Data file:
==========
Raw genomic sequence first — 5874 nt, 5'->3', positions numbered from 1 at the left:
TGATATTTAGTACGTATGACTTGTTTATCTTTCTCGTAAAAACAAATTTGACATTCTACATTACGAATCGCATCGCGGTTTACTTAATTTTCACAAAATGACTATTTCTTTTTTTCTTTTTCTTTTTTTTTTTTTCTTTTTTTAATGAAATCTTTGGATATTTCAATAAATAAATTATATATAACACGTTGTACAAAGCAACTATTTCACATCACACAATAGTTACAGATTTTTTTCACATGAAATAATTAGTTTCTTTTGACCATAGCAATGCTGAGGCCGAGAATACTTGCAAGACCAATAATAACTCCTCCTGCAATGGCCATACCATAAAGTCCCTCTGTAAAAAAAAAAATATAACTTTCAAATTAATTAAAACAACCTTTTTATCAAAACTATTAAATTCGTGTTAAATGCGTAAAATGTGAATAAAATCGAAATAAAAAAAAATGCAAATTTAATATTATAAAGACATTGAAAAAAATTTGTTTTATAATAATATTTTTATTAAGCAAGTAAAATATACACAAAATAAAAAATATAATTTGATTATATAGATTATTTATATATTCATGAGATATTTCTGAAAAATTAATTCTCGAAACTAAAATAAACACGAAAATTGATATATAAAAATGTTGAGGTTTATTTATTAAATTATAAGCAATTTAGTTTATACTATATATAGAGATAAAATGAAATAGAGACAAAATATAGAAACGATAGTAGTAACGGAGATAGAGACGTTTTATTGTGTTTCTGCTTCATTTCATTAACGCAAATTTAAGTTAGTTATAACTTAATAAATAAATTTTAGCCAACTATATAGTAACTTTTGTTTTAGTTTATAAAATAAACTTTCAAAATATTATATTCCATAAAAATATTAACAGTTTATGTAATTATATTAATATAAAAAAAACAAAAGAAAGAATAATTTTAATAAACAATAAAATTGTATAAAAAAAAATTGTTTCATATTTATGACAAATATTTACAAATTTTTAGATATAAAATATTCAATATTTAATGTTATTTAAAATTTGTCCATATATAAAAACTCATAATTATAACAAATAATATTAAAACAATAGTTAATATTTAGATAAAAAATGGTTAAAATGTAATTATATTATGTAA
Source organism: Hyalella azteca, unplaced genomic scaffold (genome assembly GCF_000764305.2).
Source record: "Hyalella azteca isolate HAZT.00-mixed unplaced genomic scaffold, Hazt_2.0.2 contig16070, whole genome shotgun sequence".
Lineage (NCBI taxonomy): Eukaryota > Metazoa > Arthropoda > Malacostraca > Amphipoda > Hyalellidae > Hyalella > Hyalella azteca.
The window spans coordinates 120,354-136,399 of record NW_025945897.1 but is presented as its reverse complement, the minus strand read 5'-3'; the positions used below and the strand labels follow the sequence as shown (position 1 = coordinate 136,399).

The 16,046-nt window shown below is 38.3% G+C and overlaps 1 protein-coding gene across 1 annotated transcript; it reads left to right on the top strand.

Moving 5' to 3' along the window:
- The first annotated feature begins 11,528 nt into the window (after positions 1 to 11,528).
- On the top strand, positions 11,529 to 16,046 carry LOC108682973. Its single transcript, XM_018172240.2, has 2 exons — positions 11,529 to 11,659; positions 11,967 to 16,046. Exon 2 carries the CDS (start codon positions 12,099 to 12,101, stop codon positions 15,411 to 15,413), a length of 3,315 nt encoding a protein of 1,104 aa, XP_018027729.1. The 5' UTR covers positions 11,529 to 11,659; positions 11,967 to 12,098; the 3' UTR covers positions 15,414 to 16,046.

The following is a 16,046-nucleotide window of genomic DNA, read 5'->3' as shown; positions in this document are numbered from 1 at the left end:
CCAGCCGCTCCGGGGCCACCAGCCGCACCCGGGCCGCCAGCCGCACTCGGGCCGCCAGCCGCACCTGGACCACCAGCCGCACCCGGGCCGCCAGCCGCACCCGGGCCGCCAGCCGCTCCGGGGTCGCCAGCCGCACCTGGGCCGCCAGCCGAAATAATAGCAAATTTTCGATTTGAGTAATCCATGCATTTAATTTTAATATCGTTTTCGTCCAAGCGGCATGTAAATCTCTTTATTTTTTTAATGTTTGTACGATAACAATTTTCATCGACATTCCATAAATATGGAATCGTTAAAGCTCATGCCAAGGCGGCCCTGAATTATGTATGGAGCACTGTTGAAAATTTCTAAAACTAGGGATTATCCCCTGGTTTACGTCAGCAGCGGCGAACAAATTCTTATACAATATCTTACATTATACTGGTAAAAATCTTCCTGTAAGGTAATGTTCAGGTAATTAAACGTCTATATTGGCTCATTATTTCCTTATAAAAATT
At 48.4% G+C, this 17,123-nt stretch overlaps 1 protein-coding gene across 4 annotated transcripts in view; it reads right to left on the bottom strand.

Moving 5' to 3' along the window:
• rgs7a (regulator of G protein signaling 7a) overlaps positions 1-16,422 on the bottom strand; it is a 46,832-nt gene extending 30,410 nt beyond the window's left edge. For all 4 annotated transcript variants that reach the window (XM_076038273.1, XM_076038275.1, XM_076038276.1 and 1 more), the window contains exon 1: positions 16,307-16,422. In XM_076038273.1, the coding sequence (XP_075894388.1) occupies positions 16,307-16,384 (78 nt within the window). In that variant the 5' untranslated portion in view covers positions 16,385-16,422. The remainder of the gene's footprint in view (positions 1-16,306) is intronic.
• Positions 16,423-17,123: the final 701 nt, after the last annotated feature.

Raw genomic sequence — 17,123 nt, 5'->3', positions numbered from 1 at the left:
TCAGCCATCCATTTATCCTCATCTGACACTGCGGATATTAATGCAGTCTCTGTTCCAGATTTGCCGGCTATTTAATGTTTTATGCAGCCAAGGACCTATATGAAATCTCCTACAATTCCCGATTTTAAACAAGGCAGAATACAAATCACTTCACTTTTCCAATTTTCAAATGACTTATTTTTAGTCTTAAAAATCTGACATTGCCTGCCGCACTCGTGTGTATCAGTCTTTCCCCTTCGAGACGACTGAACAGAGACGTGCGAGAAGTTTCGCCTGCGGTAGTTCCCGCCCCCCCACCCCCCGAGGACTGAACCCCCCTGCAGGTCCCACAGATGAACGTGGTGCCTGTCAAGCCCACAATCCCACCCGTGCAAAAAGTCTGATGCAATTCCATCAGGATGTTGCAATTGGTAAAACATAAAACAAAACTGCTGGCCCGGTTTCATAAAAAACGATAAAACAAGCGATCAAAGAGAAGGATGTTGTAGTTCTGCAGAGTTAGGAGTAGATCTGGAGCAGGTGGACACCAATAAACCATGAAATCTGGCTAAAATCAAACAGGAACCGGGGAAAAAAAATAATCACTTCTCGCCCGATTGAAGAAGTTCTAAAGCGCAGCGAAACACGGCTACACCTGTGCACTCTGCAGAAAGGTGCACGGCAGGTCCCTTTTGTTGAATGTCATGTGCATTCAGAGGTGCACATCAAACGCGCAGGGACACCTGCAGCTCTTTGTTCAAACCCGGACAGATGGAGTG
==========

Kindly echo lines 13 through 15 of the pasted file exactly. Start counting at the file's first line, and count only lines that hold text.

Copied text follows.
At 48.4% G+C, this 17,123-nt stretch overlaps 1 protein-coding gene across 4 annotated transcripts in view; it reads right to left on the bottom strand.

Moving 5' to 3' along the window:
• rgs7a (regulator of G protein signaling 7a) overlaps positions 1-16,422 on the bottom strand; it is a 46,832-nt gene extending 30,410 nt beyond the window's left edge. For all 4 annotated transcript variants that reach the window (XM_076038273.1, XM_076038275.1, XM_076038276.1 and 1 more), the window contains exon 1: positions 16,307-16,422. In XM_076038273.1, the coding sequence (XP_075894388.1) occupies positions 16,307-16,384 (78 nt within the window). In that variant the 5' untranslated portion in view covers positions 16,385-16,422. The remainder of the gene's footprint in view (positions 1-16,306) is intronic.